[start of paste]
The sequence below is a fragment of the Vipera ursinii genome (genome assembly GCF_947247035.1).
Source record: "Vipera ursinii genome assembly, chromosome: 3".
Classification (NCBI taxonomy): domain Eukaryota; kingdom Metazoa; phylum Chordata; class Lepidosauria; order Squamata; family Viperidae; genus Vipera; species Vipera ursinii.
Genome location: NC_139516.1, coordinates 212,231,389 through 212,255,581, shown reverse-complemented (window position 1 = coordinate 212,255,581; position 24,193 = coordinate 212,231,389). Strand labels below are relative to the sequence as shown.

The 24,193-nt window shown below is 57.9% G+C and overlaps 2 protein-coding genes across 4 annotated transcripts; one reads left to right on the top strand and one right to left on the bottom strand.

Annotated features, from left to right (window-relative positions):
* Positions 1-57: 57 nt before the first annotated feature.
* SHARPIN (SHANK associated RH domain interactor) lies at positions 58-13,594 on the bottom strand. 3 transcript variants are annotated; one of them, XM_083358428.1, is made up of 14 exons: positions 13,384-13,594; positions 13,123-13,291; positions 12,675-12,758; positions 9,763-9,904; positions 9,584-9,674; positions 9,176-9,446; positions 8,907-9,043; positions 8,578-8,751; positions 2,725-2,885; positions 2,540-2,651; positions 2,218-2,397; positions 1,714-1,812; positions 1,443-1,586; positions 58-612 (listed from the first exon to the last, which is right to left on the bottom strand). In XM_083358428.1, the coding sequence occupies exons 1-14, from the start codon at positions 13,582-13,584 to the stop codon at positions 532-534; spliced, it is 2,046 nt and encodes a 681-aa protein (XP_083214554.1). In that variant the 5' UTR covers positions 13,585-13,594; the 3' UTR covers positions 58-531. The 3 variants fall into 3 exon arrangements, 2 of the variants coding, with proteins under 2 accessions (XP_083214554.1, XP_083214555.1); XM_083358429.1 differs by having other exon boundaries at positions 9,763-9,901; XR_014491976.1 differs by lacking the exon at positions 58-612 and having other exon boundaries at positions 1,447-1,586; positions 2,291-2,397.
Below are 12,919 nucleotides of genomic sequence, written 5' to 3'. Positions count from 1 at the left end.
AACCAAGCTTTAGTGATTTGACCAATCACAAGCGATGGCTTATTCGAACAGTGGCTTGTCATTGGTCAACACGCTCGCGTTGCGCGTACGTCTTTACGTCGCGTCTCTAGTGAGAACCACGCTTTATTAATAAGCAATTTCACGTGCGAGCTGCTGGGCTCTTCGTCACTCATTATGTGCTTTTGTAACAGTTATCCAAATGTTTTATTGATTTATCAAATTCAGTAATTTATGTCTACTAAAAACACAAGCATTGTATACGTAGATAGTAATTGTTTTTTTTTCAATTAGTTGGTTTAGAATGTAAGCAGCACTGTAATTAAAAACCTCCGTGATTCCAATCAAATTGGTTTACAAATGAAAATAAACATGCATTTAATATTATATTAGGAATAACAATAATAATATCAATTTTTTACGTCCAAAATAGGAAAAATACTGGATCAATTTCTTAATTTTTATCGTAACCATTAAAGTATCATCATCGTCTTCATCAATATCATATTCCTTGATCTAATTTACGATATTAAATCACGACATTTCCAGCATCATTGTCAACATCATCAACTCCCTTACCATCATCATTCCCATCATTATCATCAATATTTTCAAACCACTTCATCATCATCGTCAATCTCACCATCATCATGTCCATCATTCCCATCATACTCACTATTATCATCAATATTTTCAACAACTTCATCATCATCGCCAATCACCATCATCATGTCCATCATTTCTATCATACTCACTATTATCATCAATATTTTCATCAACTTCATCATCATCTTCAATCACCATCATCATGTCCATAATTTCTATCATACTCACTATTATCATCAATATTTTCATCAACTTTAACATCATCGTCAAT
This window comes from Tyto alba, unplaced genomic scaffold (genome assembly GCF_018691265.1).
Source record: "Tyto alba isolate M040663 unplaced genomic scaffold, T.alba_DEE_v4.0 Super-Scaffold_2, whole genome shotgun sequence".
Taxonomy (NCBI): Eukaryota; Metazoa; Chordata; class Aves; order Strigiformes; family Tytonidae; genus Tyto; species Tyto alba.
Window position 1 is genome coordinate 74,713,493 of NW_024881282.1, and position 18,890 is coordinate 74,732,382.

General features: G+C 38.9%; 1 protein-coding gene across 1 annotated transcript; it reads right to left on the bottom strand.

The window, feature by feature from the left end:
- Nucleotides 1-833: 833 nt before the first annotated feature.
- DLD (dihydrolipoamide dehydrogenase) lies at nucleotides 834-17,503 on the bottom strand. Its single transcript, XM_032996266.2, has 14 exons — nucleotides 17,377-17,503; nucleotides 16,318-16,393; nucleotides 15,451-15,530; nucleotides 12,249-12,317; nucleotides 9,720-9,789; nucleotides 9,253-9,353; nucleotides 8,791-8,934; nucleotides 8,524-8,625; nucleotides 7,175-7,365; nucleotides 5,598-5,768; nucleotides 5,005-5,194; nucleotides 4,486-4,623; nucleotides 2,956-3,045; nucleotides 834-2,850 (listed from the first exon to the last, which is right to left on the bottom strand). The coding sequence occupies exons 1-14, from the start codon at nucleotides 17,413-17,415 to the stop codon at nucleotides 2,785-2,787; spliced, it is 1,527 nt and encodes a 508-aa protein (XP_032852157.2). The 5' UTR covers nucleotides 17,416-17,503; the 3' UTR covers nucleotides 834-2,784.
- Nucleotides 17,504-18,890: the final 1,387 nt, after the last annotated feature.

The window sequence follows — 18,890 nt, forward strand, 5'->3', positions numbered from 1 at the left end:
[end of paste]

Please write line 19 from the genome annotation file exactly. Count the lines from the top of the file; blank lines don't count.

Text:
- Nucleotides 17,504-18,890: the final 1,387 nt, after the last annotated feature.